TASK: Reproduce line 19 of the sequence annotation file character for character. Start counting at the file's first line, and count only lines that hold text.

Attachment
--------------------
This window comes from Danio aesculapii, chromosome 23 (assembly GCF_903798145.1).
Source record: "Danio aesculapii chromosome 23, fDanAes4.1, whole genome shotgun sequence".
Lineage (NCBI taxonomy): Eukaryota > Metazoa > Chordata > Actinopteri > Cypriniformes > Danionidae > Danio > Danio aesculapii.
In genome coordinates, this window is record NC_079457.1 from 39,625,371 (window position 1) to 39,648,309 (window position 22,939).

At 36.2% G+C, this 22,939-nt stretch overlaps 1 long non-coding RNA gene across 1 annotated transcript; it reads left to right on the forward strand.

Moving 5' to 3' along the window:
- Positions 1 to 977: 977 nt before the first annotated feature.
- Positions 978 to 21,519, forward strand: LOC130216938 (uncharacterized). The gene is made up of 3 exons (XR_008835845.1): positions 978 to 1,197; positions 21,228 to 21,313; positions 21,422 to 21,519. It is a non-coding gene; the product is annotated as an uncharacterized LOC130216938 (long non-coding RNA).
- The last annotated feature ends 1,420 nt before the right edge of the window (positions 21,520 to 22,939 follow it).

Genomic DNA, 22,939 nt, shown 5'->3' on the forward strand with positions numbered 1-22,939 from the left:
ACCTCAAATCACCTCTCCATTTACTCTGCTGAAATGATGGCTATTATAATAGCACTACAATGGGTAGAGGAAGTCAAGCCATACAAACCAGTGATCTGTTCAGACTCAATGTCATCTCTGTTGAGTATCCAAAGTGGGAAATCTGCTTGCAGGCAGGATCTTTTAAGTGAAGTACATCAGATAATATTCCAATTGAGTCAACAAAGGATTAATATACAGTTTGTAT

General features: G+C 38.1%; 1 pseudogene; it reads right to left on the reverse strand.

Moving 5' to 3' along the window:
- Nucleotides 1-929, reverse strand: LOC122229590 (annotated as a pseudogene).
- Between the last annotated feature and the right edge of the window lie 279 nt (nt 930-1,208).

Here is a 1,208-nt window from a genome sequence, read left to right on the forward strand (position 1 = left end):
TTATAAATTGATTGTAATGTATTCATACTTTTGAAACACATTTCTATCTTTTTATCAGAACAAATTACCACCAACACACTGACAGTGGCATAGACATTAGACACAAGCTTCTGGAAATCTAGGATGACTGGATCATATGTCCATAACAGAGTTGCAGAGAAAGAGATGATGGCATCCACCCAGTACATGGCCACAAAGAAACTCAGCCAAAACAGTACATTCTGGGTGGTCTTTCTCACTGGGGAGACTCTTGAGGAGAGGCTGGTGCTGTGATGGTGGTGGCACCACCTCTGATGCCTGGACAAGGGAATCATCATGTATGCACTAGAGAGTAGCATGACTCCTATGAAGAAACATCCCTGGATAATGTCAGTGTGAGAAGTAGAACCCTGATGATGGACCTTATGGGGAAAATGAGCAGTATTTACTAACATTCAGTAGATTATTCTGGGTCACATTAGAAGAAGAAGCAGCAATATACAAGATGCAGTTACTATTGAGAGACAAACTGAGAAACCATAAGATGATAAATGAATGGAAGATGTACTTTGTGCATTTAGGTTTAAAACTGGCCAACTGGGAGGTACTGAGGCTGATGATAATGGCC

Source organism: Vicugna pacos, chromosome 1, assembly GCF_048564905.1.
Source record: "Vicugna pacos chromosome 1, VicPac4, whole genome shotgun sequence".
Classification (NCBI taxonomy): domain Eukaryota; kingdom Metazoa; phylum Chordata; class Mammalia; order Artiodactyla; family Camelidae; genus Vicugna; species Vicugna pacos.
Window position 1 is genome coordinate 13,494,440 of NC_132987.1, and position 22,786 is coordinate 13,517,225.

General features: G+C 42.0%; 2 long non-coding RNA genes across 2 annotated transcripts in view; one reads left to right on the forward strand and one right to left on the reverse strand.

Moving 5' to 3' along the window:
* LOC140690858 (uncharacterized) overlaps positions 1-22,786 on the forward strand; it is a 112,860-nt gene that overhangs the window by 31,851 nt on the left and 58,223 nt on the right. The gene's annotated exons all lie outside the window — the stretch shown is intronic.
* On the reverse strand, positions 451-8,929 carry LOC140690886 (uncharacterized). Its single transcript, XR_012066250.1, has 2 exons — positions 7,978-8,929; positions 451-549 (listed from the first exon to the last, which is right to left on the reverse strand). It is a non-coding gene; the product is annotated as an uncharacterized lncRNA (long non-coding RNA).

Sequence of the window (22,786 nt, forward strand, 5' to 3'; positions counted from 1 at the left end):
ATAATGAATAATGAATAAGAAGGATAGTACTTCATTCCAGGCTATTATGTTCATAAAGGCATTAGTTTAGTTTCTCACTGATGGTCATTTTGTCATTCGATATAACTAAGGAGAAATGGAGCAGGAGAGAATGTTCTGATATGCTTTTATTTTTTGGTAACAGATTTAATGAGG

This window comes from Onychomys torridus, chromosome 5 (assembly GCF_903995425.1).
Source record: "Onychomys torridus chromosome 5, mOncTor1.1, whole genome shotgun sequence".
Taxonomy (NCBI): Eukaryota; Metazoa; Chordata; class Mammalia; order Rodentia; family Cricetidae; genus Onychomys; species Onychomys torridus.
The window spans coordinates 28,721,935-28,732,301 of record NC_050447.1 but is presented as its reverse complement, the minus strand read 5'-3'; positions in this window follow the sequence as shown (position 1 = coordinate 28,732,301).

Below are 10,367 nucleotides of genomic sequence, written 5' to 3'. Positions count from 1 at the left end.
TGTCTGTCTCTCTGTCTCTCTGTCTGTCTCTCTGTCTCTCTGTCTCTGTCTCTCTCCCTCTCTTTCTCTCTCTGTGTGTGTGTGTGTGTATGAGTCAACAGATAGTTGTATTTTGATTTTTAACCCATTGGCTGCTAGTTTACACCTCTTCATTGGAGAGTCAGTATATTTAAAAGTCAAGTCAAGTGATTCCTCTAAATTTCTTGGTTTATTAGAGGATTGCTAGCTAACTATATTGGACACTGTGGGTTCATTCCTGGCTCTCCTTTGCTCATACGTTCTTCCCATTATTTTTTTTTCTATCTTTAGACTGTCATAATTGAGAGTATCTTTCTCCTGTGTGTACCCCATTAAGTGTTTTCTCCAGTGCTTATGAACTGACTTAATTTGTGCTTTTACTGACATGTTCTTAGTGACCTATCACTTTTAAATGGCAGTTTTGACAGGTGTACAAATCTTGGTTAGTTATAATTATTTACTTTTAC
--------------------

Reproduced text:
Source record: "Vicugna pacos chromosome 1, VicPac4, whole genome shotgun sequence".